One of the key decisions President Biden will make later this year is who is going to run the Federal Reserve for the next four years. Current Fed chief Jerome Powell's term as chairman runs out in February 2022. We think the choice will ultimately come down to two people: Roger Ferguson or Jerome Powell.
The case for Roger Ferguson is easy. First, presidents like to appoint people from their own party and Ferguson is a Democrat. Second, Ferguson already has experience at the Fed, having been appointed as a Governor and then Vice-Chairman by President Clinton in the late 1990s and serving through 2006.
Third, Ferguson has both a law degree and Ph.D. in economics from Harvard. Fourth, he was the CEO at TIAA-CREF for almost thirteen years after leaving the Fed. And last, he would be the first Fed chief of African descent, which should make him politically attractive to the president. Notably, Ferguson retired from TIAA-CREF in March, which means he's available at a moment's notice.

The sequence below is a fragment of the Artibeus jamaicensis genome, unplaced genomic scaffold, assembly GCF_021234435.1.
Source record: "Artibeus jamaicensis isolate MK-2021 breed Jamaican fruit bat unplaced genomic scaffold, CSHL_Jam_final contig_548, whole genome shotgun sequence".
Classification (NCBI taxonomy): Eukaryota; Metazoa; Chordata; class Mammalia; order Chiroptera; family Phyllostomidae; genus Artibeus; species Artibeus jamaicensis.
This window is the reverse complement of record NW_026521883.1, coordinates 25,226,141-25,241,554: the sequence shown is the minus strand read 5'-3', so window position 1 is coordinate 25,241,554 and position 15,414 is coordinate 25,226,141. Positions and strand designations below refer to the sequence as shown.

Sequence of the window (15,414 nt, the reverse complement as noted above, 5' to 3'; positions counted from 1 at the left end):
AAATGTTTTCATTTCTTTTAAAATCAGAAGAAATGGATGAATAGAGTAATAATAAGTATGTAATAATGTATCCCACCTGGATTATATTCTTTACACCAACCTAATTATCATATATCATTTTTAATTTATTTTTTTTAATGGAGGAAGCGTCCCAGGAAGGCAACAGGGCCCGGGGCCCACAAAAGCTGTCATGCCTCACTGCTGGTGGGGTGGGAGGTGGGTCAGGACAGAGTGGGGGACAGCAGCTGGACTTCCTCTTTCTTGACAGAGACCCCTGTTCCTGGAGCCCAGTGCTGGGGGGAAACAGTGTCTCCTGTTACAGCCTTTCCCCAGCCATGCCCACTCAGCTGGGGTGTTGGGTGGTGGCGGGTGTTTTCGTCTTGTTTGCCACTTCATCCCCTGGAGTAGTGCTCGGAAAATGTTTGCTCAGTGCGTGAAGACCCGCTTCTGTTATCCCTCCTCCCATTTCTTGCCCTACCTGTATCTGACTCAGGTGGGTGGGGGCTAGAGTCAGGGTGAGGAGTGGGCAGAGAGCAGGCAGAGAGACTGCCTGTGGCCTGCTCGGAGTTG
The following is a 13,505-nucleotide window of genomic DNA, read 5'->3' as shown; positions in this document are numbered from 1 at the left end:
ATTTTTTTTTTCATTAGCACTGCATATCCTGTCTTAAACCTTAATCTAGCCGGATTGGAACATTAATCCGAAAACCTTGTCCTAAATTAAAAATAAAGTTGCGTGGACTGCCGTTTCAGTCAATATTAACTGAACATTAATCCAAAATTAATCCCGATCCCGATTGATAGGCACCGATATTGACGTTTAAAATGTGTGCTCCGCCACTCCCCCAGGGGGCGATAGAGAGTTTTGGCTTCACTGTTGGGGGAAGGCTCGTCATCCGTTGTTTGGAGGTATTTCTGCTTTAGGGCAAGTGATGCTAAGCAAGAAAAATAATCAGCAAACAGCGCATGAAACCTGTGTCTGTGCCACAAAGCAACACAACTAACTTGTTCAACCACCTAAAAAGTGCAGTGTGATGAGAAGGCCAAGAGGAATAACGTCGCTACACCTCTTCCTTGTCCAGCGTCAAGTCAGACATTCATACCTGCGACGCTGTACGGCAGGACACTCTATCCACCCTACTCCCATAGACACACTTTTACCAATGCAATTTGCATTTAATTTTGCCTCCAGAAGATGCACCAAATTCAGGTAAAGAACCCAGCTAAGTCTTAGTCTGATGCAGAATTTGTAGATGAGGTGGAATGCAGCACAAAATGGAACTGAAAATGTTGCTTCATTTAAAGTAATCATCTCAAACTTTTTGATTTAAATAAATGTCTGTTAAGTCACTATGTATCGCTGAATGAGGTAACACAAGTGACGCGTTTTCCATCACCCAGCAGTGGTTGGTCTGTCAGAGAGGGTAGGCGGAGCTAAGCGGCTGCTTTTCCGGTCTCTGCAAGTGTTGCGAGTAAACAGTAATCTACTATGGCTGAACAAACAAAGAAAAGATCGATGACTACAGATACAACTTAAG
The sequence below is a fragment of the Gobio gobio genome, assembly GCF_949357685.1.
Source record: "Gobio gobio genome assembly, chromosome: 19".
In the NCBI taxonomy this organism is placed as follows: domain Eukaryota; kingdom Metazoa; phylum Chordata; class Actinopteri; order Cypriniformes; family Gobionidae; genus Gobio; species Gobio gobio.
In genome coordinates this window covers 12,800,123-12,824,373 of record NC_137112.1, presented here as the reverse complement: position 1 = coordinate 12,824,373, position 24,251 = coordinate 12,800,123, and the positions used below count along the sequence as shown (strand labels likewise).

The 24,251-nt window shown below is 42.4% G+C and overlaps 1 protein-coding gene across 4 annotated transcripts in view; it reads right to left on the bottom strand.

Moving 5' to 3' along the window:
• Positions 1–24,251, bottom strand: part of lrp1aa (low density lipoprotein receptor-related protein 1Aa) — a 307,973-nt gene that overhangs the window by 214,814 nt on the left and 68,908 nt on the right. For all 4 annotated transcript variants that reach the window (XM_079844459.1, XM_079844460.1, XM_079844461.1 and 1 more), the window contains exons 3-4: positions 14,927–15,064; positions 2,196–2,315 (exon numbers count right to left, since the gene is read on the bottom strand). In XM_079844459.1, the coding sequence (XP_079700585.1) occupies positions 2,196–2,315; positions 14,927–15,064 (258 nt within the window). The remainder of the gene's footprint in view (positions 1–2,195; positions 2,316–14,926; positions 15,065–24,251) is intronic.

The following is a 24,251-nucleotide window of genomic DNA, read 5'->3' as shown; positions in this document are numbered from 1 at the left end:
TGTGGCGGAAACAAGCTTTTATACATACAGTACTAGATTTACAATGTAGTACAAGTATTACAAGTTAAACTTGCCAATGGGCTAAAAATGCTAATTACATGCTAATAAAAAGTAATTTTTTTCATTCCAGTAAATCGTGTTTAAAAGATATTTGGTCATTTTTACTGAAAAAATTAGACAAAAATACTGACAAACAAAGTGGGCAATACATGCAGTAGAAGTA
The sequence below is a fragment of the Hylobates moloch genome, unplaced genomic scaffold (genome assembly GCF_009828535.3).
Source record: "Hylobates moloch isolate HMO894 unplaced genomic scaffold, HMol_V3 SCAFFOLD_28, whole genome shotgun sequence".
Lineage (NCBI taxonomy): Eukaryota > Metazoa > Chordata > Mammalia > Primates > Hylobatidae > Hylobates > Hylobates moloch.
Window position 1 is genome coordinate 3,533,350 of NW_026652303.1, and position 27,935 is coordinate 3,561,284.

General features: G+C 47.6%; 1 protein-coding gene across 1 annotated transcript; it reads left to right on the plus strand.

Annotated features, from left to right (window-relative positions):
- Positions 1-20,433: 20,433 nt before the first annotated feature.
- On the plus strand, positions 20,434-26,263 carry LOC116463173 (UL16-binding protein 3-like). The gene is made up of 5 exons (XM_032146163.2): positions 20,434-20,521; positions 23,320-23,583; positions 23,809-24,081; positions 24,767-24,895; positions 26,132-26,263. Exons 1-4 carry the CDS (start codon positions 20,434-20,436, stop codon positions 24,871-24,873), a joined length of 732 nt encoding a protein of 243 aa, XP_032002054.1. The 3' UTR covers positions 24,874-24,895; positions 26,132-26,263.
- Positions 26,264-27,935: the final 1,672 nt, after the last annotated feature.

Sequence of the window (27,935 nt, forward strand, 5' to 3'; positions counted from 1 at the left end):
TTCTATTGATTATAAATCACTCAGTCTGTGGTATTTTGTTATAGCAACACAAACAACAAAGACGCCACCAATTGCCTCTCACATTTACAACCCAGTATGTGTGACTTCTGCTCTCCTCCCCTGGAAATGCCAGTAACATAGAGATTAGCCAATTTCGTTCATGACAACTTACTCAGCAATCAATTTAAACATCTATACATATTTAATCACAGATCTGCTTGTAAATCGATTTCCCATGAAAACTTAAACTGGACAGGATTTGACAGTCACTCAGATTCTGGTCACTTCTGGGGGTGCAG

However, we also think Biden will take a long hard look at re-appointing Powell. The last "dot plot" from the Fed, setting out projections for the future path of monetary policy, showed seven policymakers thinking short-term interest rates will rise in 2022 and a majority (13 of 18) thinking rates will go up by the end of 2023. In fact, the "median dot" shows two rate hikes (25 basis points each) by the end of 2023. And yet, based on our interpretation of his comments after the meeting and since, Powell is likely to be one of the policymakers projecting no rate hikes through 2023.